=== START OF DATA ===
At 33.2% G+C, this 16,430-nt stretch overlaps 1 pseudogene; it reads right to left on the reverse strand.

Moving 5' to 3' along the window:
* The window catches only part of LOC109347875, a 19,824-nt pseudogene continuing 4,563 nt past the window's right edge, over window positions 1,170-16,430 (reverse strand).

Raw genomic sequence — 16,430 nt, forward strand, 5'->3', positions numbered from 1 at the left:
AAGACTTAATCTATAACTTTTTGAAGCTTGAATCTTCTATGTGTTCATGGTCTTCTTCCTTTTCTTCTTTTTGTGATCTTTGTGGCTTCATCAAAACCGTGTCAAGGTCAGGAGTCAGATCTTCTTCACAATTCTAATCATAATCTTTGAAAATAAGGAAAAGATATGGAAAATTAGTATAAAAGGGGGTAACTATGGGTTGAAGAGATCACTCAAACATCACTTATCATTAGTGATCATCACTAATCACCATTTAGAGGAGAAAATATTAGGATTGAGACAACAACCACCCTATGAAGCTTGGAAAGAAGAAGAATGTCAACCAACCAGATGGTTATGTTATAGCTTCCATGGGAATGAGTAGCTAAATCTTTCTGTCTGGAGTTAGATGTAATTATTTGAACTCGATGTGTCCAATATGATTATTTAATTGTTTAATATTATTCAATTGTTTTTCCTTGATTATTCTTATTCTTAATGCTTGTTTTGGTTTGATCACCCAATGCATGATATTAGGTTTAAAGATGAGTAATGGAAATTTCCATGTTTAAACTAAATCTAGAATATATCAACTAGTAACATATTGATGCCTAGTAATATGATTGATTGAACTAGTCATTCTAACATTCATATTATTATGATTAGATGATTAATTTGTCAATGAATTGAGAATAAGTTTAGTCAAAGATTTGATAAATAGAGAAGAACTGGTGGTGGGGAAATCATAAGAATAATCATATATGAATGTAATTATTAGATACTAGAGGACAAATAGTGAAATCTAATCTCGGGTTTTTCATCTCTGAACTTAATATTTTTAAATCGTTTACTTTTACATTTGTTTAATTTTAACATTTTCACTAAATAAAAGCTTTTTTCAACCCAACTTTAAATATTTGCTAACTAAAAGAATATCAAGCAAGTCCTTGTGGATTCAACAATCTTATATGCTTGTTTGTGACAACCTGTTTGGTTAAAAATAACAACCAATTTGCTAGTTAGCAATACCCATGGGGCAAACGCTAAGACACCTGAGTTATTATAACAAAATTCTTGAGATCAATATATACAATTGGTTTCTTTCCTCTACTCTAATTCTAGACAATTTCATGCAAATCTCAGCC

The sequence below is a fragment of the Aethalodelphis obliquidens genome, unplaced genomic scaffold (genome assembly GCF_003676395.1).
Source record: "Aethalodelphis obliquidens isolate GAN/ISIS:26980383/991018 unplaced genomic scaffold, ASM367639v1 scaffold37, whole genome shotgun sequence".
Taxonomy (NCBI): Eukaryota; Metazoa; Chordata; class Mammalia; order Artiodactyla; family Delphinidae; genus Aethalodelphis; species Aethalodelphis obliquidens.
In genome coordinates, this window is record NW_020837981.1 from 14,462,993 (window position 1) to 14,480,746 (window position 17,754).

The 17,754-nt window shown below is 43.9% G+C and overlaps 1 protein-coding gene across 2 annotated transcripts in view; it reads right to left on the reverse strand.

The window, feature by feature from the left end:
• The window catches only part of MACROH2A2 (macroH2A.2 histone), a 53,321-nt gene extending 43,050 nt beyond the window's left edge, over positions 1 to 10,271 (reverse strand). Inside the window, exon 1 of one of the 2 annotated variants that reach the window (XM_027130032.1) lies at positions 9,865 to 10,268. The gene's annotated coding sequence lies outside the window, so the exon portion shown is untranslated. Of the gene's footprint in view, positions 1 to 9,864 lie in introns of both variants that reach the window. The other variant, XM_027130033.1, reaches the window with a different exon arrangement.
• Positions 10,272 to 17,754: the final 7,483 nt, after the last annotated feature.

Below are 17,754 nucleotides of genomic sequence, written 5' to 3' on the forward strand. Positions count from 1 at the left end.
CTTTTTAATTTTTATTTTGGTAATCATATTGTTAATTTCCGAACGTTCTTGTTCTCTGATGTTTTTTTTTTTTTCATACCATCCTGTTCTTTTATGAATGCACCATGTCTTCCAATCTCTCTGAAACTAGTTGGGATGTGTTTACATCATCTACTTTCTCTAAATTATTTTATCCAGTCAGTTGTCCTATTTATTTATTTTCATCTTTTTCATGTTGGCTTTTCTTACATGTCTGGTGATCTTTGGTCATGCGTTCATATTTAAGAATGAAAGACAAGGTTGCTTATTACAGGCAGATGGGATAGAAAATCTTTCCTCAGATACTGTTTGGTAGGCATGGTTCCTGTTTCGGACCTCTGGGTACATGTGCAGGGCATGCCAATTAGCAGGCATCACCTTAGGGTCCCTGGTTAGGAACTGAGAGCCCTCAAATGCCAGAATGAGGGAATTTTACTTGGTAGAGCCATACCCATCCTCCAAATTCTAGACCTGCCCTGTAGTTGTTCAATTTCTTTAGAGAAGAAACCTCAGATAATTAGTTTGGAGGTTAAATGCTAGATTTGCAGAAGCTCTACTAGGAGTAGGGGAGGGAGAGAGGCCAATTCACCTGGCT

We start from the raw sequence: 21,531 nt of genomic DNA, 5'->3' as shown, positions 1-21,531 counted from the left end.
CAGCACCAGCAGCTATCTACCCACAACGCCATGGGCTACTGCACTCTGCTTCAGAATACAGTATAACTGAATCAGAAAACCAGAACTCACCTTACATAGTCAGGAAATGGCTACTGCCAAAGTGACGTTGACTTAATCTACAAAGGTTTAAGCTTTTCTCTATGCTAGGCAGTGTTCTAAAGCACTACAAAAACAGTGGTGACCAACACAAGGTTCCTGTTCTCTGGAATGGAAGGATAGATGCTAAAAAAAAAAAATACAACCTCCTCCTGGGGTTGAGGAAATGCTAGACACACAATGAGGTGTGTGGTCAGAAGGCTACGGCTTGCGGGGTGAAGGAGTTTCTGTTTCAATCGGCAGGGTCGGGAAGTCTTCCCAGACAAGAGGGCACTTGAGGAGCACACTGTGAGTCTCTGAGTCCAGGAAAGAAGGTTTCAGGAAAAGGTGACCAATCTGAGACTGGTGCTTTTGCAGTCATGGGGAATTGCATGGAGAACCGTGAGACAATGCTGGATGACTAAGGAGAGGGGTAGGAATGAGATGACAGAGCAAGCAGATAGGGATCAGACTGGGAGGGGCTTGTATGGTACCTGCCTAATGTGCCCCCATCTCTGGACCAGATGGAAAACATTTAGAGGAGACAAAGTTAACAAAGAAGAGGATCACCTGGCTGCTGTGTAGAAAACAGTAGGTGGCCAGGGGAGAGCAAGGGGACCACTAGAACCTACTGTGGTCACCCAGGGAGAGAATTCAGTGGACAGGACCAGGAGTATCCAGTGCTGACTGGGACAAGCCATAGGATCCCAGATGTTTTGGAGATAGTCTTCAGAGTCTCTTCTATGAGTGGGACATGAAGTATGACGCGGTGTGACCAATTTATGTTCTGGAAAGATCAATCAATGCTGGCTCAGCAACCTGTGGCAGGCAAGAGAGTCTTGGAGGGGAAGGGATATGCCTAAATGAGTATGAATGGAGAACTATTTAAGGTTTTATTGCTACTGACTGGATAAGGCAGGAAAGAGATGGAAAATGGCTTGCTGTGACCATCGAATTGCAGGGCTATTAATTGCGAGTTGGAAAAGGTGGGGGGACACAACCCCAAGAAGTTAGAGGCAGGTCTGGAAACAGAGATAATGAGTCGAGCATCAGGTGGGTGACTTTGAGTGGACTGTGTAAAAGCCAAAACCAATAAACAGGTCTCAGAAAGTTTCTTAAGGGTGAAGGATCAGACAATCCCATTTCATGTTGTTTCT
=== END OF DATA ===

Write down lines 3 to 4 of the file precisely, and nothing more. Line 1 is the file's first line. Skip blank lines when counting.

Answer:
* The window catches only part of LOC109347875, a 19,824-nt pseudogene continuing 4,563 nt past the window's right edge, over window positions 1,170-16,430 (reverse strand).

Raw genomic sequence — 16,430 nt, forward strand, 5'->3', positions numbered from 1 at the left: